I was thriving at work, but the stress was cropping up in other parts of my life. I visited the doctor for a myriad of complaints — fainting spells, headaches, mysterious rashes, hives, even hemorrhoids, all of them stress-related. My partner made passing comments about how I was too exhausted to go out with friends, or even dinner, by the time Friday rolled around. I drank more. I sought a therapist to learn better coping strategies for the ongoing, work-induced stress and anxiety. Eventually, I had no choice but to acknowledge that my body was crying out for a change.
So I began to look for other opportunities. I talked to a couple of people within the company and found they were creating a new position in a different department. They promised me it would be approved in the next year’s budget, which was right around the corner. I told myself — and my body — it would all get better soon. All I had to do was wait, maybe six months. They assured me I was the ideal candidate and promised me a raise, the ability to work from home once a week, shorter hours, and a team of coworkers that I knew and loved. It seemed like everything I needed to recover and grow my career was right around the corner.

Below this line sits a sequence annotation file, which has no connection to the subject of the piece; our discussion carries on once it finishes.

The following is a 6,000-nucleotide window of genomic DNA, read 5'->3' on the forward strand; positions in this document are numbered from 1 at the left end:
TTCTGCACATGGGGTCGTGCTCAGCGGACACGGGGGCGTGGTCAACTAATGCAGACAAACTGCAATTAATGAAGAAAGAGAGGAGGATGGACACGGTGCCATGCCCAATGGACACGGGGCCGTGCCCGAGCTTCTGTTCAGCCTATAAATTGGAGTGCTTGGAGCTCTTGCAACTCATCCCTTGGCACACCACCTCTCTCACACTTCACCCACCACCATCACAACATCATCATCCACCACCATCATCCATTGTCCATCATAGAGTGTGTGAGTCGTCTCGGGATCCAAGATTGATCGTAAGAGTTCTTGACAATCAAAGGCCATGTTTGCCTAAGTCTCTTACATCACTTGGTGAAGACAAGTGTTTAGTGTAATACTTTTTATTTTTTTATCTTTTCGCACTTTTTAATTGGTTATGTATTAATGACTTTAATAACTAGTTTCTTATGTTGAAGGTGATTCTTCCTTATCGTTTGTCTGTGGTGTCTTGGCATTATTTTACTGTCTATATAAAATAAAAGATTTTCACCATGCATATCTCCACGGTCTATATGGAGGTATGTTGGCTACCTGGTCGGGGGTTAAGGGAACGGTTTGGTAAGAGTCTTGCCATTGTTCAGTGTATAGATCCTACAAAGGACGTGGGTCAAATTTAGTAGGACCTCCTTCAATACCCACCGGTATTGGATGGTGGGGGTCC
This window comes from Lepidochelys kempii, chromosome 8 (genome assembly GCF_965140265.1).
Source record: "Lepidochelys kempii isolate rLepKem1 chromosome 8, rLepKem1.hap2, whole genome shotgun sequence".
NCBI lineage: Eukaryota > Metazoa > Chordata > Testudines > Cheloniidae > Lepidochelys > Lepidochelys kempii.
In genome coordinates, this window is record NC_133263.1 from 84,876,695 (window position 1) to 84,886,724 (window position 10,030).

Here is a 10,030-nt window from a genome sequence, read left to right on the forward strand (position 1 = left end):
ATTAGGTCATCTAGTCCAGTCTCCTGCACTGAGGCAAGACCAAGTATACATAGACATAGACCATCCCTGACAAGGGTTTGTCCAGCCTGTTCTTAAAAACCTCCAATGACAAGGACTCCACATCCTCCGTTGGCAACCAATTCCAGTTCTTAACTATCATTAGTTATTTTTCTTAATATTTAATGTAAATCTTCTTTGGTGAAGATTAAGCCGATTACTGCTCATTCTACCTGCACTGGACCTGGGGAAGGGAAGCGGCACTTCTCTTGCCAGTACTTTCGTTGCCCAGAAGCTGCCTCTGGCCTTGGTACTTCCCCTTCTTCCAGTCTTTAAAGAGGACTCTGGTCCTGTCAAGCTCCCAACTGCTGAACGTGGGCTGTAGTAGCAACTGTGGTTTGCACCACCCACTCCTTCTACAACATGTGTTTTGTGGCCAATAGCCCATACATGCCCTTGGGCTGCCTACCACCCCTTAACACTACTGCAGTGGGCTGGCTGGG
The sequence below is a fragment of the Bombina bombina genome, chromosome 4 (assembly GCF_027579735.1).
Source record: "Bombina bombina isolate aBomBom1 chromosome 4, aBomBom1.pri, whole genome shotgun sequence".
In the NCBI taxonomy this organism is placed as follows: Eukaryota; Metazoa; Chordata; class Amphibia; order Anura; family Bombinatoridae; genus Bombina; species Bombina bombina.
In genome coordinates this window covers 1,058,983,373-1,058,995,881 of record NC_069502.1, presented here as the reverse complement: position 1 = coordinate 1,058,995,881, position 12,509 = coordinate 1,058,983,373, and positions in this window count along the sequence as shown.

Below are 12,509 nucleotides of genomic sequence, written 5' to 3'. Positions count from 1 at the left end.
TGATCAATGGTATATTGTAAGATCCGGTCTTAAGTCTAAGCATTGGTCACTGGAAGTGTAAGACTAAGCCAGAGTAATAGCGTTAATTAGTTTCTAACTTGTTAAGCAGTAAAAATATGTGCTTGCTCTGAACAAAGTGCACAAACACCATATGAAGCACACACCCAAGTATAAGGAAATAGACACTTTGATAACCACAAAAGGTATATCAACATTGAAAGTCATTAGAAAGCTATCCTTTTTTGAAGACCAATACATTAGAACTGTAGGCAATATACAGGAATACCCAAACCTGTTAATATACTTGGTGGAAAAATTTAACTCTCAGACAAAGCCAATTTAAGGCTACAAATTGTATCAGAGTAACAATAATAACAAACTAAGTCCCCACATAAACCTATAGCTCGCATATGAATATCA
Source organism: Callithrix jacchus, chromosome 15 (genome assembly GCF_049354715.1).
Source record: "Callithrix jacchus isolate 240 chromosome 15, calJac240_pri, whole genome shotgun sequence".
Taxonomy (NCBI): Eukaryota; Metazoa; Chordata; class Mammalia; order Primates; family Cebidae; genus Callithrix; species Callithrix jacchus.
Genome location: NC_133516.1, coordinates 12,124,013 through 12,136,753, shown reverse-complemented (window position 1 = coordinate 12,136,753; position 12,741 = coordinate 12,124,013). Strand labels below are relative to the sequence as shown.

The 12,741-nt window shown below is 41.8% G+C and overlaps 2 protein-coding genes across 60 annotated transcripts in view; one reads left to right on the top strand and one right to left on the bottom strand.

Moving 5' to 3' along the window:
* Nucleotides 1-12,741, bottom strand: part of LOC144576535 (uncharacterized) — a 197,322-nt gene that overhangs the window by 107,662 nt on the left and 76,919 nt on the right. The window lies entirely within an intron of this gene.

Toxic work environments are often normalized
Then the upcoming year’s budget came out. The position wasn’t approved, they said. My symptoms flared to the point where I couldn’t run, which was the main way I dealt with the stress. I couldn’t take it anymore, so I took a leap. I applied for a job outside of my company and, eventually, had an offer and an opportunity to leave.